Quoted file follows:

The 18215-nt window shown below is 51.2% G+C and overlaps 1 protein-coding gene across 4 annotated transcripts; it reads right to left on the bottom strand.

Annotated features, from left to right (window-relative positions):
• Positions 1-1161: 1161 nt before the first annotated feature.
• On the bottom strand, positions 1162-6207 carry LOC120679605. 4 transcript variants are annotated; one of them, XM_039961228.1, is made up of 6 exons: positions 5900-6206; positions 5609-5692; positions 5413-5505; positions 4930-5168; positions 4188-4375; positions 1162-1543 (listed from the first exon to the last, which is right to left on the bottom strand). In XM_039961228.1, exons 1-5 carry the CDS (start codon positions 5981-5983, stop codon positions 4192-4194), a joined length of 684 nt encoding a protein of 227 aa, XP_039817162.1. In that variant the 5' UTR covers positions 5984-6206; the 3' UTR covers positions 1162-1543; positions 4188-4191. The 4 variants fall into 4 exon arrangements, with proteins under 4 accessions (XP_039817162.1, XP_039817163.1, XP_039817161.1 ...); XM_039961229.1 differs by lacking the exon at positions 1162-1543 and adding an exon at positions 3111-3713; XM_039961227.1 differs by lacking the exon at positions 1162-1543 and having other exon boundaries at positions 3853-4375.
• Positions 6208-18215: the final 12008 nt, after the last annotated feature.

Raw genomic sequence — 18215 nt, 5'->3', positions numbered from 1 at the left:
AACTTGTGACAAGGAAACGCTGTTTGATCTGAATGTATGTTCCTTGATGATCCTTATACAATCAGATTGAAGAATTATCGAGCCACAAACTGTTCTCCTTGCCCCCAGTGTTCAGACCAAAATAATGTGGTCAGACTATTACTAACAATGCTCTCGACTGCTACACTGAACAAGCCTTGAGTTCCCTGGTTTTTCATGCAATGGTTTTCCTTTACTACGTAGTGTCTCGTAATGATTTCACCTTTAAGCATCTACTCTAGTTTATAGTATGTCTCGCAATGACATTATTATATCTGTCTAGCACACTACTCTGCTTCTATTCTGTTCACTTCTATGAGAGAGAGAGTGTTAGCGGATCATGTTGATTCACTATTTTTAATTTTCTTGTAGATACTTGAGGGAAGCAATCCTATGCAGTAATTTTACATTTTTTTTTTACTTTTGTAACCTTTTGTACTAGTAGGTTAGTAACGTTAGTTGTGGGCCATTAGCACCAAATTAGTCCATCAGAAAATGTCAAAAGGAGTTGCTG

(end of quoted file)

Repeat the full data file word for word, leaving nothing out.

The 18215-nt window shown below is 51.2% G+C and overlaps 1 protein-coding gene across 4 annotated transcripts; it reads right to left on the bottom strand.

Annotated features, from left to right (window-relative positions):
• Positions 1-1161: 1161 nt before the first annotated feature.
• On the bottom strand, positions 1162-6207 carry LOC120679605. 4 transcript variants are annotated; one of them, XM_039961228.1, is made up of 6 exons: positions 5900-6206; positions 5609-5692; positions 5413-5505; positions 4930-5168; positions 4188-4375; positions 1162-1543 (listed from the first exon to the last, which is right to left on the bottom strand). In XM_039961228.1, exons 1-5 carry the CDS (start codon positions 5981-5983, stop codon positions 4192-4194), a joined length of 684 nt encoding a protein of 227 aa, XP_039817162.1. In that variant the 5' UTR covers positions 5984-6206; the 3' UTR covers positions 1162-1543; positions 4188-4191. The 4 variants fall into 4 exon arrangements, with proteins under 4 accessions (XP_039817162.1, XP_039817163.1, XP_039817161.1 ...); XM_039961229.1 differs by lacking the exon at positions 1162-1543 and adding an exon at positions 3111-3713; XM_039961227.1 differs by lacking the exon at positions 1162-1543 and having other exon boundaries at positions 3853-4375.
• Positions 6208-18215: the final 12008 nt, after the last annotated feature.

Raw genomic sequence — 18215 nt, 5'->3', positions numbered from 1 at the left:
AACTTGTGACAAGGAAACGCTGTTTGATCTGAATGTATGTTCCTTGATGATCCTTATACAATCAGATTGAAGAATTATCGAGCCACAAACTGTTCTCCTTGCCCCCAGTGTTCAGACCAAAATAATGTGGTCAGACTATTACTAACAATGCTCTCGACTGCTACACTGAACAAGCCTTGAGTTCCCTGGTTTTTCATGCAATGGTTTTCCTTTACTACGTAGTGTCTCGTAATGATTTCACCTTTAAGCATCTACTCTAGTTTATAGTATGTCTCGCAATGACATTATTATATCTGTCTAGCACACTACTCTGCTTCTATTCTGTTCACTTCTATGAGAGAGAGAGTGTTAGCGGATCATGTTGATTCACTATTTTTAATTTTCTTGTAGATACTTGAGGGAAGCAATCCTATGCAGTAATTTTACATTTTTTTTTTACTTTTGTAACCTTTTGTACTAGTAGGTTAGTAACGTTAGTTGTGGGCCATTAGCACCAAATTAGTCCATCAGAAAATGTCAAAAGGAGTTGCTG